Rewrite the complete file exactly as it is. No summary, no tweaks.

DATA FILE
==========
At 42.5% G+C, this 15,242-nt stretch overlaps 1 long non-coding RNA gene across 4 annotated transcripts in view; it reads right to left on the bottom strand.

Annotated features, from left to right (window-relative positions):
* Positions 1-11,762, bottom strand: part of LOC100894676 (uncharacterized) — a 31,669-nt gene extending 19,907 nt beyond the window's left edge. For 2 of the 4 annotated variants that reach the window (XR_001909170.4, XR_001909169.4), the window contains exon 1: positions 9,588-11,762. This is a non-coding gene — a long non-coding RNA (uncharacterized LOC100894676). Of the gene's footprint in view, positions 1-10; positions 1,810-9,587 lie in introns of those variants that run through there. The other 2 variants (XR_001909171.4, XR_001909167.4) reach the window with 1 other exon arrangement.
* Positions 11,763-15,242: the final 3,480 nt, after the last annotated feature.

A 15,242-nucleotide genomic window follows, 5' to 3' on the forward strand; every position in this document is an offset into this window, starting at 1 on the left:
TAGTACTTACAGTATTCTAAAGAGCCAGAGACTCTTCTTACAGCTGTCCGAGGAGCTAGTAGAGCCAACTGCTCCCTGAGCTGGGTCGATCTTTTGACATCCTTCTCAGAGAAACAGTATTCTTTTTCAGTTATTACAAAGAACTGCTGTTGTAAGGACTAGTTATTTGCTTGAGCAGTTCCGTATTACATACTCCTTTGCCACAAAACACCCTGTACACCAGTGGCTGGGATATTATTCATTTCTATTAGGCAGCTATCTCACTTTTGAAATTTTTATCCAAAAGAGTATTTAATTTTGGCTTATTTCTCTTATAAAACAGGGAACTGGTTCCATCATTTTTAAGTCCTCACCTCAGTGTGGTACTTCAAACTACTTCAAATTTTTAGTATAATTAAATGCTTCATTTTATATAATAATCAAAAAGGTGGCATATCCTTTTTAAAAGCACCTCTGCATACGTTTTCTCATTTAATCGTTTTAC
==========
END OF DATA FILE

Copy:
At 42.5% G+C, this 15,242-nt stretch overlaps 1 long non-coding RNA gene across 4 annotated transcripts in view; it reads right to left on the bottom strand.

Annotated features, from left to right (window-relative positions):
* Positions 1-11,762, bottom strand: part of LOC100894676 (uncharacterized) — a 31,669-nt gene extending 19,907 nt beyond the window's left edge. For 2 of the 4 annotated variants that reach the window (XR_001909170.4, XR_001909169.4), the window contains exon 1: positions 9,588-11,762. This is a non-coding gene — a long non-coding RNA (uncharacterized LOC100894676). Of the gene's footprint in view, positions 1-10; positions 1,810-9,587 lie in introns of those variants that run through there. The other 2 variants (XR_001909171.4, XR_001909167.4) reach the window with 1 other exon arrangement.
* Positions 11,763-15,242: the final 3,480 nt, after the last annotated feature.

A 15,242-nucleotide genomic window follows, 5' to 3' on the forward strand; every position in this document is an offset into this window, starting at 1 on the left:
TAGTACTTACAGTATTCTAAAGAGCCAGAGACTCTTCTTACAGCTGTCCGAGGAGCTAGTAGAGCCAACTGCTCCCTGAGCTGGGTCGATCTTTTGACATCCTTCTCAGAGAAACAGTATTCTTTTTCAGTTATTACAAAGAACTGCTGTTGTAAGGACTAGTTATTTGCTTGAGCAGTTCCGTATTACATACTCCTTTGCCACAAAACACCCTGTACACCAGTGGCTGGGATATTATTCATTTCTATTAGGCAGCTATCTCACTTTTGAAATTTTTATCCAAAAGAGTATTTAATTTTGGCTTATTTCTCTTATAAAACAGGGAACTGGTTCCATCATTTTTAAGTCCTCACCTCAGTGTGGTACTTCAAACTACTTCAAATTTTTAGTATAATTAAATGCTTCATTTTATATAATAATCAAAAAGGTGGCATATCCTTTTTAAAAGCACCTCTGCATACGTTTTCTCATTTAATCGTTTTAC